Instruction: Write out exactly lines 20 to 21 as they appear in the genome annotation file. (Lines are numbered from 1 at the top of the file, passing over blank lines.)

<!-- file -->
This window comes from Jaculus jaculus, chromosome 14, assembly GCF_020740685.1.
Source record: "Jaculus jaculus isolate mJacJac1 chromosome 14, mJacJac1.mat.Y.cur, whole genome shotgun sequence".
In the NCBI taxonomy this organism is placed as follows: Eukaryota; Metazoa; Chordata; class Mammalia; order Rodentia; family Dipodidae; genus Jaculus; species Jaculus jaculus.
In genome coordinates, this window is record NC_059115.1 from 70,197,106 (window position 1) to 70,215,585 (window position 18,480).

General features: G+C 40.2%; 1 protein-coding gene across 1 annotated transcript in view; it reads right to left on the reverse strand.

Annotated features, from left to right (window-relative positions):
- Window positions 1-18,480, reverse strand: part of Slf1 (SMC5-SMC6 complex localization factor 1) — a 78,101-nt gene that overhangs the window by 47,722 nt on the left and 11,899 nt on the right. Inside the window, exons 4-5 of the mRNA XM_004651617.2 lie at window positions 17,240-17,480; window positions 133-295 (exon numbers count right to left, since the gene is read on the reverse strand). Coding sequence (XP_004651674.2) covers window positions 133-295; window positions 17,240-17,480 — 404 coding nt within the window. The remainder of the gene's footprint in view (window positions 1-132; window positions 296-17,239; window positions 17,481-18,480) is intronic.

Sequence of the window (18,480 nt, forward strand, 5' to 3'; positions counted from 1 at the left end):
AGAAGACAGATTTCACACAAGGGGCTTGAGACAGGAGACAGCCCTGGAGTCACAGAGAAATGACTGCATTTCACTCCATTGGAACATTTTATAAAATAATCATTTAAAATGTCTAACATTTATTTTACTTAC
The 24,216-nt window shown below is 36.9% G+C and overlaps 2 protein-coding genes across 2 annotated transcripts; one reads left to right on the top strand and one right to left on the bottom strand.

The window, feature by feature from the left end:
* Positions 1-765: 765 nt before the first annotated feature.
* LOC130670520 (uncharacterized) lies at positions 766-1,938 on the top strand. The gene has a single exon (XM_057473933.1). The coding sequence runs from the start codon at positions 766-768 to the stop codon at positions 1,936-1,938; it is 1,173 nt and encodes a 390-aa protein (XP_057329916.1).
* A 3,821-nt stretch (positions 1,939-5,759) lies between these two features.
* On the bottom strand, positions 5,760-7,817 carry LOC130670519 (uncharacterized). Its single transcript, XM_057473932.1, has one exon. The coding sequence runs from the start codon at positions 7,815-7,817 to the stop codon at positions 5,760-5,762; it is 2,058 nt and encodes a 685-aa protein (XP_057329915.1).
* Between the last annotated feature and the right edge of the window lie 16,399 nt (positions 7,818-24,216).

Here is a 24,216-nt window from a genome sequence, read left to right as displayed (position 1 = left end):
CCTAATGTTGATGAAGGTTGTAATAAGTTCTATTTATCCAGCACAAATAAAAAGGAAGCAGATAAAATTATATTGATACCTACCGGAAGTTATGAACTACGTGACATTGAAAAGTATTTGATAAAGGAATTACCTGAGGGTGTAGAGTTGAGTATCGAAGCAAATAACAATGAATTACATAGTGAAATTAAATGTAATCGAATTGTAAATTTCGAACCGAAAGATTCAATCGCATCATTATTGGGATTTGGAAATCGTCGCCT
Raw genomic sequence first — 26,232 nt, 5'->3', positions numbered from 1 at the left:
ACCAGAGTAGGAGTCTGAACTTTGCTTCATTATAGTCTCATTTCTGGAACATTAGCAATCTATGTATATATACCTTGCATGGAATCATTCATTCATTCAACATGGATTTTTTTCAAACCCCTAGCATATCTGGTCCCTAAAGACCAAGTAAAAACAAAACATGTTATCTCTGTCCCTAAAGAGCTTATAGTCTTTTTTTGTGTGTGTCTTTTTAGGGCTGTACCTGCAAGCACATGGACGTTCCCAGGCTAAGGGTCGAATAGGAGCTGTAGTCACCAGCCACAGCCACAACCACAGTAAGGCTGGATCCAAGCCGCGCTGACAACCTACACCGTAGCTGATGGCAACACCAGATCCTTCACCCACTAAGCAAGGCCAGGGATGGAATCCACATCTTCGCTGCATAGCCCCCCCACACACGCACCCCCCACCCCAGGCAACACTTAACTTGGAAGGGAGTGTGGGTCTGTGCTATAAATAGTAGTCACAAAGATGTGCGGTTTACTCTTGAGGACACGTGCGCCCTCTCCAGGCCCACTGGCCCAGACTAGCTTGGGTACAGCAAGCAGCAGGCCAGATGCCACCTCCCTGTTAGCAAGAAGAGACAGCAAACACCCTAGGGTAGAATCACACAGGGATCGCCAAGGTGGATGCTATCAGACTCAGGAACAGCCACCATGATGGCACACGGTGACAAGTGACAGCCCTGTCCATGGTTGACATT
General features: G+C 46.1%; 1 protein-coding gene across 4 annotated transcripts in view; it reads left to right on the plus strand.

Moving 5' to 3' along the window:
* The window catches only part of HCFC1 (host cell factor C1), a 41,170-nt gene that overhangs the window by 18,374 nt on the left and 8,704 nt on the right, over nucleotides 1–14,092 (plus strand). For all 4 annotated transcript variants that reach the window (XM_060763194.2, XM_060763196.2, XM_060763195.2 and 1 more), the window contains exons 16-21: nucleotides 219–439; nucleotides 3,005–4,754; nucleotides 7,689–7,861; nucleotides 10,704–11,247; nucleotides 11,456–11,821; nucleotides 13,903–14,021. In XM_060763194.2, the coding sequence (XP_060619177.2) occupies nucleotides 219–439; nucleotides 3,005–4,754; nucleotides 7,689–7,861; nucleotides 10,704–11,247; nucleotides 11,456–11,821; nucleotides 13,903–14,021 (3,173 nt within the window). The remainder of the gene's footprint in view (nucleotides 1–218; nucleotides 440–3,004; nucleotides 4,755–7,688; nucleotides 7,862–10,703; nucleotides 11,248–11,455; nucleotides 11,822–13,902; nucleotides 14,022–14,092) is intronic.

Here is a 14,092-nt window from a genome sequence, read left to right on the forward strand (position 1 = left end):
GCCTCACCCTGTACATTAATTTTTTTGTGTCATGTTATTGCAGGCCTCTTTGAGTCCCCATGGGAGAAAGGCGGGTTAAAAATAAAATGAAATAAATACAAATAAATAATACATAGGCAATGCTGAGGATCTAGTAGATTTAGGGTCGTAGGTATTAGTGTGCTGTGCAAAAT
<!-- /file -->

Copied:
ACCAGAGTAGGAGTCTGAACTTTGCTTCATTATAGTCTCATTTCTGGAACATTAGCAATCTATGTATATATACCTTGCATGGAATCATTCATTCATTCAACATGGATTTTTTTCAAACCCCTAGCATATCTGGTCCCTAAAGACCAAGTAAAAACAAAACATGTTATCTCTGTCCCTAAAGAGCTTATAGTCTTTTTTTGTGTGTGTCTTTTTAGGGCTGTACCTGCAAGCACATGGACGTTCCCAGGCTAAGGGTCGAATAGGAGCTGTAGTCACCAGCCACAGCCACAACCACAGTAAGGCTGGATCCAAGCCGCGCTGACAACCTACACCGTAGCTGATGGCAACACCAGATCCTTCACCCACTAAGCAAGGCCAGGGATGGAATCCACATCTTCGCTGCATAGCCCCCCCACACACGCACCCCCCACCCCAGGCAACACTTAACTTGGAAGGGAGTGTGGGTCTGTGCTATAAATAGTAGTCACAAAGATGTGCGGTTTACTCTTGAGGACACGTGCGCCCTCTCCAGGCCCACTGGCCCAGACTAGCTTGGGTACAGCAAGCAGCAGGCCAGATGCCACCTCCCTGTTAGCAAGAAGAGACAGCAAACACCCTAGGGTAGAATCACACAGGGATCGCCAAGGTGGATGCTATCAGACTCAGGAACAGCCACCATGATGGCACACGGTGACAAGTGACAGCCCTGTCCATGGTTGACATT
General features: G+C 46.1%; 1 protein-coding gene across 4 annotated transcripts in view; it reads left to right on the plus strand.